The Santa Fe Suite
The Santa Fe Suite is a modern, four-card set of art postcards by the Charleston, West Virginia, writer, poet, and graphic designer, Colleen Anderson.
So many collectors tell me they like history. I do too, but I wonder how thoroughly others examine the objects they deem historical. Age matters. It’s a difference among us that is more than skin deep. No single collector mirrors another. And it is nearing a time when the opinions and attitudes we harbor toward modern cards deserves a re-examination.
As you read about the Santa Fe Suite, keep an open mind and enjoy the images for the fresh creative spirit they embody and how the related quotes enjoin our ever rooted historical preconceptions.
Ms. Anderson comments on her work:
I came to West Virginia as a VISTA (Volunteers In Service To America) volunteer in 1970, and was lucky enough to spend my 15 months of service working with Cabin Creek Quilts, a cooperative of 125 low-income quilters.
Although I never became an expert quilter, I was fascinated and inspired by the geometry and beauty of quilt-making as well as by the strength, creativity, and wit of the (mostly) women who created these functional works of art.
Instead of fabric, I turned to paper. Whenever and wherever I travel, I look for beautiful handmade papers. I enjoy putting them together in the same way that I imagine the Cabin Creek ladies enjoyed choosing patterns and colors for their creations.
I’m also an origami enthusiast.
Colleen comments on the cards:
I try to spend some time in Santa Fe every year. For me, it’s a place
of magic, mystery, and beauty on an awesome scale. I love walking
in Santa Fe, poking my head into galleries and shops, stopping for
coffee and sopapillas, filling my senses with the warmth of the
Southwestern sun on adobe surfaces.
Colleen claims her inspirations for the paper collages she creates comes from Appalachian quilters, Asian art, and the American southwest. It seems that when a piece is finished it is easily paired with a literary quote.
The cards are presented here in full size for your enjoyment and delight. Stay awhile. Read, read again, and again. Look at the images. Look harder. What do you see? Gather, digest, and remember. There is a world full of joy in these images. Recall the one you like best and address it to your soul.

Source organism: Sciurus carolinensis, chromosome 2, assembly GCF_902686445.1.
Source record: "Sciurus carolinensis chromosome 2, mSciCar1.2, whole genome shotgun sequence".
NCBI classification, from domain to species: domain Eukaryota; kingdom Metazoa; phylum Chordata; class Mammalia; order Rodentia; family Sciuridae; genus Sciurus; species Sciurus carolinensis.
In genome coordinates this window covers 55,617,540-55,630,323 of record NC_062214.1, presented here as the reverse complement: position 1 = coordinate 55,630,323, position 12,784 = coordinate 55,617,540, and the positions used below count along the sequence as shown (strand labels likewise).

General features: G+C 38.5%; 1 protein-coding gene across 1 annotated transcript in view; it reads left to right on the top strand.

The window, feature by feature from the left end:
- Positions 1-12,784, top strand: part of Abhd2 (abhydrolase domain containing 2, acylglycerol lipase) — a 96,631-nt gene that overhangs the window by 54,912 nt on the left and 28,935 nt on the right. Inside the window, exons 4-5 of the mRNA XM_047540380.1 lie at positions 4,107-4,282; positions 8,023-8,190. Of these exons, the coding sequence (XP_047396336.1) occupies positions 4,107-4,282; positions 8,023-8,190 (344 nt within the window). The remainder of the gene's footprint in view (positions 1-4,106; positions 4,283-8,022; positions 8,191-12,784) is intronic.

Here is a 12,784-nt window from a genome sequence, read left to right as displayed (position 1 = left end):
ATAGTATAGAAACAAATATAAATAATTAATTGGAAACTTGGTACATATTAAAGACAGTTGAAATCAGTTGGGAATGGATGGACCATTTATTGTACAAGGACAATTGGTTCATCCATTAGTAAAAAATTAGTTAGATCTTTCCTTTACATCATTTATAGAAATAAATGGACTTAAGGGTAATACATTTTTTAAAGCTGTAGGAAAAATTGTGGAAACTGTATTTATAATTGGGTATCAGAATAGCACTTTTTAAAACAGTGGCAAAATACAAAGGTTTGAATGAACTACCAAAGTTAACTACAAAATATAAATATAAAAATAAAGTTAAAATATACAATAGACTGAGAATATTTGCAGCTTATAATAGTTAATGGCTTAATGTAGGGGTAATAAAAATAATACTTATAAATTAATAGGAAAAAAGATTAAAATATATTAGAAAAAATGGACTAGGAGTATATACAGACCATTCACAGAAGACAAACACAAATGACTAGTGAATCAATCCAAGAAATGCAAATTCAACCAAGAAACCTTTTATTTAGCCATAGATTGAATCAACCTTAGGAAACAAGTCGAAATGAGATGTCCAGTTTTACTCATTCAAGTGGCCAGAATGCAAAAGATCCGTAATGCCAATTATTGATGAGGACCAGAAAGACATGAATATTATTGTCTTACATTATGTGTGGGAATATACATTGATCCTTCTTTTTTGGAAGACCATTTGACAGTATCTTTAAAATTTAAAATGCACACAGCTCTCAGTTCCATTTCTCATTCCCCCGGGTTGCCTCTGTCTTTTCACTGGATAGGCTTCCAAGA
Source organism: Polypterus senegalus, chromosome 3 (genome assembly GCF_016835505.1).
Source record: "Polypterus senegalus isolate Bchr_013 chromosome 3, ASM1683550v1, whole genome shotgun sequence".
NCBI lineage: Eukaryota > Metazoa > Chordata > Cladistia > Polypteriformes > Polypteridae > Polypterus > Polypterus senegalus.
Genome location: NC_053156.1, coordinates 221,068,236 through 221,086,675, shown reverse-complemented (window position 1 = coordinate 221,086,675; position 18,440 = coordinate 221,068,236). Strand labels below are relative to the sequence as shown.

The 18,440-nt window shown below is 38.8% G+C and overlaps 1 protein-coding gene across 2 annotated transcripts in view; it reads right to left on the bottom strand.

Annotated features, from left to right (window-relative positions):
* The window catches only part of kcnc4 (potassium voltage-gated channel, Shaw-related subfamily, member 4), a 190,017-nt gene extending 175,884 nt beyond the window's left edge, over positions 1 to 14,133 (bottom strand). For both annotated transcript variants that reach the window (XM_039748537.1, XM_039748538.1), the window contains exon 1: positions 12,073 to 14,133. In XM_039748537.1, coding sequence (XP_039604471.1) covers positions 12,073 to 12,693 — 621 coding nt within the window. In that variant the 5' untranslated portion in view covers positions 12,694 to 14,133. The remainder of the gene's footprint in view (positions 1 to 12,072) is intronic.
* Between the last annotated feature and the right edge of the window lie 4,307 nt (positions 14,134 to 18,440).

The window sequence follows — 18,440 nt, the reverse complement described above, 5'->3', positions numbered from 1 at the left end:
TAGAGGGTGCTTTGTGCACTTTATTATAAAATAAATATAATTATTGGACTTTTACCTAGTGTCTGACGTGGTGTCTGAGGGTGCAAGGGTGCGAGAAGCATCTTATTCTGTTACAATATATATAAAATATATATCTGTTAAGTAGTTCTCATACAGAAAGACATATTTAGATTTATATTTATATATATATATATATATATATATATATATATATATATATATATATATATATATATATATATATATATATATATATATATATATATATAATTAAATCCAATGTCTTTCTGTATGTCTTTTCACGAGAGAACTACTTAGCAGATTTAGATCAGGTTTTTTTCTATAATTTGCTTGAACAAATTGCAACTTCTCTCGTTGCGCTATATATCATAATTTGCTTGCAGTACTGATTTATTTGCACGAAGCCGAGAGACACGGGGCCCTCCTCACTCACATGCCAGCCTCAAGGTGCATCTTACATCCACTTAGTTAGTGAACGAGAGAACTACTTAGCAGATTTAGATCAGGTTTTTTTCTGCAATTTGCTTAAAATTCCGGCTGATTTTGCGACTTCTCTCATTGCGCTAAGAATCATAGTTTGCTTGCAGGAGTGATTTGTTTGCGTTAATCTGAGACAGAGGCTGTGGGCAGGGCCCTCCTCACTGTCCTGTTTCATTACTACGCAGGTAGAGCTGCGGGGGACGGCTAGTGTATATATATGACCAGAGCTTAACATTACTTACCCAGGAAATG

These cards are the intersection of art and literature. No modern artist melds the two in a better way.
From your editor: After nearly forty years of collecting postcards, I am still unsure if the way I collect is the correct way. I imagine this prompts you to ask, “… is there a correct way?” I respect the older cards for the historical record they present, I’m slowly changing my mind about linens and post-world war chromes, but the jury is out on modern cards.
I sit behind this keyboard for nearly three full days per week and create or edit articles for postcardhistory.net and I am having a delightful time. If I had a chance to go to work editing a website named modernpostcard.net, I would give it a moment’s thought, then my reply would be an instant, immediate, and emphatic, “No, thank you!”
My collection expands at a weekly-rate. I add new cards every week, but like all of you this virus has curtailed nearly everything. Postcard collecting included. Since last March (2020) the cancellation of postcard fairs (in the UK and elsewhere) and shows here at home has caused me to alter my routine.
One of the ways I am changing is exploring the several boxes of modern cards under my desk to find cards worthy of adding to my collection. I took a close look at the Santa Fe Suite and joyfully added them to my album of moderns.